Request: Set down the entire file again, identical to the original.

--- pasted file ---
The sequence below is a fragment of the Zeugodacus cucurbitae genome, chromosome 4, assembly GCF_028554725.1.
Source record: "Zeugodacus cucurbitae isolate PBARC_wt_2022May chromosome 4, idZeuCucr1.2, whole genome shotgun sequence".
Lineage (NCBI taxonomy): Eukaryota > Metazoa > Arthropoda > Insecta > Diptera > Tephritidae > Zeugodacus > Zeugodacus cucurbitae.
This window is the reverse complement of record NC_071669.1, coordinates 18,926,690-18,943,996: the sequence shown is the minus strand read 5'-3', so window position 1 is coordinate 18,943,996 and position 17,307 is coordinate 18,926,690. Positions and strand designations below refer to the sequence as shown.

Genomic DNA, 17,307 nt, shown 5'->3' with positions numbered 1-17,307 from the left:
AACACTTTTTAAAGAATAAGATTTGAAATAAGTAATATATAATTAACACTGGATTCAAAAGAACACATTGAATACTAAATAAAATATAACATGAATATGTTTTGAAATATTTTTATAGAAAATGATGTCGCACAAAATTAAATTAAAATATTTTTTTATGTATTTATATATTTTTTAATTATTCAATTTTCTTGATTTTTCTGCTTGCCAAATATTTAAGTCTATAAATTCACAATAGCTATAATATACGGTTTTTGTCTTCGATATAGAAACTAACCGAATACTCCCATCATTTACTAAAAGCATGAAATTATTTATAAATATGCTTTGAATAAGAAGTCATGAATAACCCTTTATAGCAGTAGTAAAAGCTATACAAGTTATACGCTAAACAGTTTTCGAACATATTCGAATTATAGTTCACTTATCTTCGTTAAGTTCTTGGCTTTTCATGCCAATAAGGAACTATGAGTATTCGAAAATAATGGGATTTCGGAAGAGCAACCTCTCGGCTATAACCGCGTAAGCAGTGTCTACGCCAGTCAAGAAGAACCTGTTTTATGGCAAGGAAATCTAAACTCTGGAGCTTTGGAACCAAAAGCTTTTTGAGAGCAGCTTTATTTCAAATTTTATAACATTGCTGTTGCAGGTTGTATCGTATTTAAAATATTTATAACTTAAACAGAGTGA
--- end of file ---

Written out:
The sequence below is a fragment of the Zeugodacus cucurbitae genome, chromosome 4, assembly GCF_028554725.1.
Source record: "Zeugodacus cucurbitae isolate PBARC_wt_2022May chromosome 4, idZeuCucr1.2, whole genome shotgun sequence".
Lineage (NCBI taxonomy): Eukaryota > Metazoa > Arthropoda > Insecta > Diptera > Tephritidae > Zeugodacus > Zeugodacus cucurbitae.
This window is the reverse complement of record NC_071669.1, coordinates 18,926,690-18,943,996: the sequence shown is the minus strand read 5'-3', so window position 1 is coordinate 18,943,996 and position 17,307 is coordinate 18,926,690. Positions and strand designations below refer to the sequence as shown.

Genomic DNA, 17,307 nt, shown 5'->3' with positions numbered 1-17,307 from the left:
AACACTTTTTAAAGAATAAGATTTGAAATAAGTAATATATAATTAACACTGGATTCAAAAGAACACATTGAATACTAAATAAAATATAACATGAATATGTTTTGAAATATTTTTATAGAAAATGATGTCGCACAAAATTAAATTAAAATATTTTTTTATGTATTTATATATTTTTTAATTATTCAATTTTCTTGATTTTTCTGCTTGCCAAATATTTAAGTCTATAAATTCACAATAGCTATAATATACGGTTTTTGTCTTCGATATAGAAACTAACCGAATACTCCCATCATTTACTAAAAGCATGAAATTATTTATAAATATGCTTTGAATAAGAAGTCATGAATAACCCTTTATAGCAGTAGTAAAAGCTATACAAGTTATACGCTAAACAGTTTTCGAACATATTCGAATTATAGTTCACTTATCTTCGTTAAGTTCTTGGCTTTTCATGCCAATAAGGAACTATGAGTATTCGAAAATAATGGGATTTCGGAAGAGCAACCTCTCGGCTATAACCGCGTAAGCAGTGTCTACGCCAGTCAAGAAGAACCTGTTTTATGGCAAGGAAATCTAAACTCTGGAGCTTTGGAACCAAAAGCTTTTTGAGAGCAGCTTTATTTCAAATTTTATAACATTGCTGTTGCAGGTTGTATCGTATTTAAAATATTTATAACTTAAACAGAGTGA